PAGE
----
In Tallahassee, Fla., the Leon County Cooperative Extension Building was transformed into a net-zero facility in March 2012 with the addition of solar power and a geothermal heating and air system.
One year after its retrofit, data shows the 50-year-old building at 615 Paul Russell Road, also known as the Leon County Sustainable Demonstration Center, is producing renewable energy at a rate equal to or greater than what the building annually consumes.
“In the heat of August or the cold of January, we’ll have bills for those months,” said Maggie Theriot, director of resources stewardship for Leon County. “But over the span of 12 months, it balances out to be zero. We still have to pay basic fees and services” to the City of Tallahassee municipal utility.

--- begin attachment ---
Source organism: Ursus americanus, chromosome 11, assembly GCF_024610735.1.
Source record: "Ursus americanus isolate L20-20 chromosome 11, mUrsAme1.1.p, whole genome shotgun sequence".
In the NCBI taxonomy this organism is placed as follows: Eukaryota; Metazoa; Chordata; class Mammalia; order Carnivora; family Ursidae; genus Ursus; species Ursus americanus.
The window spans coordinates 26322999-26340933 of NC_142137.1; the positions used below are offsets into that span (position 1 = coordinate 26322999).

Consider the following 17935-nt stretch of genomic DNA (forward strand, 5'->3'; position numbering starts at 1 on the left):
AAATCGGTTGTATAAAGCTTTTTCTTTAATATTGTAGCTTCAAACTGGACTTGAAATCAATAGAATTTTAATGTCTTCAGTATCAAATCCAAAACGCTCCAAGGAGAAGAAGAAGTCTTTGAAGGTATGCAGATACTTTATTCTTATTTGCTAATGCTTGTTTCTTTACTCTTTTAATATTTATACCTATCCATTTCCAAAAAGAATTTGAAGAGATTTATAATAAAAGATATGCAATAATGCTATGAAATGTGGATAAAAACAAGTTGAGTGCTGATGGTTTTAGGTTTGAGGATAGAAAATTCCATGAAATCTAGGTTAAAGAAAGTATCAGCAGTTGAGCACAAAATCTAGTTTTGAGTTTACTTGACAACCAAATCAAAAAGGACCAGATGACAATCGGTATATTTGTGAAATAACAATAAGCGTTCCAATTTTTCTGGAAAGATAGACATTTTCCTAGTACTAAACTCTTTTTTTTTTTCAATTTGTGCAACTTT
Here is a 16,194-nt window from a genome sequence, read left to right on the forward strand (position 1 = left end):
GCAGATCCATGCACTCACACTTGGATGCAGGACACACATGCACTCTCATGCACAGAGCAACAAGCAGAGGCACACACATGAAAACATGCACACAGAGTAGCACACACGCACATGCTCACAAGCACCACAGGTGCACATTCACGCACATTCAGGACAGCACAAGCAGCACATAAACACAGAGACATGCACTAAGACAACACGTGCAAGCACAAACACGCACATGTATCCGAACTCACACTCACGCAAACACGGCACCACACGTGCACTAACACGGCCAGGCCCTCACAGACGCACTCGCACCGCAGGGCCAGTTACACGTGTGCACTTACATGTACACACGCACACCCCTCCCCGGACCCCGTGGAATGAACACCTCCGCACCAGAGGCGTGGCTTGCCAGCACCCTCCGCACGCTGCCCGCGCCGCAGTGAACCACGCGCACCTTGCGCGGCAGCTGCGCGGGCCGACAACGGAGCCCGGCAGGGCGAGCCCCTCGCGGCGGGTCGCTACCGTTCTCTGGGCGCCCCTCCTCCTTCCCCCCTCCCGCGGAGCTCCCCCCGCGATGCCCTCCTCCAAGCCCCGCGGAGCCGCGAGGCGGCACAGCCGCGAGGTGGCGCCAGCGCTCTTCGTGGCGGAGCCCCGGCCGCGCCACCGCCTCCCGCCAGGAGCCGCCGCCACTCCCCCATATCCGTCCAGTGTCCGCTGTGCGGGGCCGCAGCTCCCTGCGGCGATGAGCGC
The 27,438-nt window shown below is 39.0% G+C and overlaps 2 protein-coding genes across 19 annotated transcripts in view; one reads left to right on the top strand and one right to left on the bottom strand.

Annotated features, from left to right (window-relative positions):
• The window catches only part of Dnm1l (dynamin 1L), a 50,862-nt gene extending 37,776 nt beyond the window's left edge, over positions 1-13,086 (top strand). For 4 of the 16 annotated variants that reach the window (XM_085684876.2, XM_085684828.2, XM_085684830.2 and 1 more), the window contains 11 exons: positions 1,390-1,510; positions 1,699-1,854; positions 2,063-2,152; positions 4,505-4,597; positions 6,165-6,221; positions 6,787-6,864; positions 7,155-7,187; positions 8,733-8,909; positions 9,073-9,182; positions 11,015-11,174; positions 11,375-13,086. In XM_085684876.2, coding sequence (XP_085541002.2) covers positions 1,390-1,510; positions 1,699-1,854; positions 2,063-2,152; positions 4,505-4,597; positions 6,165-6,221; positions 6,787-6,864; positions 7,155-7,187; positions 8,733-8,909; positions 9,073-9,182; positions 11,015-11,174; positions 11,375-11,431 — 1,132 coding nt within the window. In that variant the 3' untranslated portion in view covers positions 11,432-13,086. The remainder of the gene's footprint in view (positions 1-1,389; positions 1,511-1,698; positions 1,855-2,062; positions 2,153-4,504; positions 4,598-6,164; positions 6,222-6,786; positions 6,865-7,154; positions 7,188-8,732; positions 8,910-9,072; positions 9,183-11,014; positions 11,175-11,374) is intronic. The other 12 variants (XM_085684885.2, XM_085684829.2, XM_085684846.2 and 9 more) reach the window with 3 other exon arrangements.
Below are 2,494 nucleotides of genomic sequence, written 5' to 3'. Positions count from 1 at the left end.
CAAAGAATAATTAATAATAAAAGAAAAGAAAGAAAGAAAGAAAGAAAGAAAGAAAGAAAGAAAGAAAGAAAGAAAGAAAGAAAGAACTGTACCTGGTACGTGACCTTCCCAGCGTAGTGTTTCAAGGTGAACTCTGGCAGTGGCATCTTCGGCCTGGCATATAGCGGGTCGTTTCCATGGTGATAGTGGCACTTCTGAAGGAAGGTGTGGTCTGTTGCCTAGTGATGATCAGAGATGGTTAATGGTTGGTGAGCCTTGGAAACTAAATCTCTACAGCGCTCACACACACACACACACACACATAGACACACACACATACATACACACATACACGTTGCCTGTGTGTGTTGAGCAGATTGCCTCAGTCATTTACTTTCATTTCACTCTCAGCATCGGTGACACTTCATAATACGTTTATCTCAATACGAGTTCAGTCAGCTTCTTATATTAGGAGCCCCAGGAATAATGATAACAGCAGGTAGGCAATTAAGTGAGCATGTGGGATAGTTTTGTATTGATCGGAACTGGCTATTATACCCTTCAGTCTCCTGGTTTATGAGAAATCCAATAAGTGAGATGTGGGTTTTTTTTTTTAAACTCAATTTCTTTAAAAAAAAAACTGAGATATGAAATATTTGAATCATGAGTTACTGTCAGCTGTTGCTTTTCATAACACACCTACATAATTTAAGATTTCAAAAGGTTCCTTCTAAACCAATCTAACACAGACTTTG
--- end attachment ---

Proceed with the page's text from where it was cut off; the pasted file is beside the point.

The solar is tied into the grid and either draws power or earns credits. The building includes 253 solar photovoltaic cells on a ground-mounted structure, which also doubles as shaded parking. The solar array is sized to a 60-kW system compared to a 5-kW system used in the average home. The solar array supplies about 40 percent of the energy needed to power the 13,000 sq-ft building.
Also, a large portion of the facility’s heating and air system was replaced by a geothermal system, which uses the earth’s relatively stable temperature of approximately 68 degrees to cool or heat the building. This geothermal system is approximately 40 percent more energy efficient than a traditional heating and air system. After the geothermal installation, the building was able to take nine HVAC units offline.
The geothermal system was installed at an adjacent empty lot. “We just dug up that area and returned it to overflow parking at the end of construction,” said Theriot.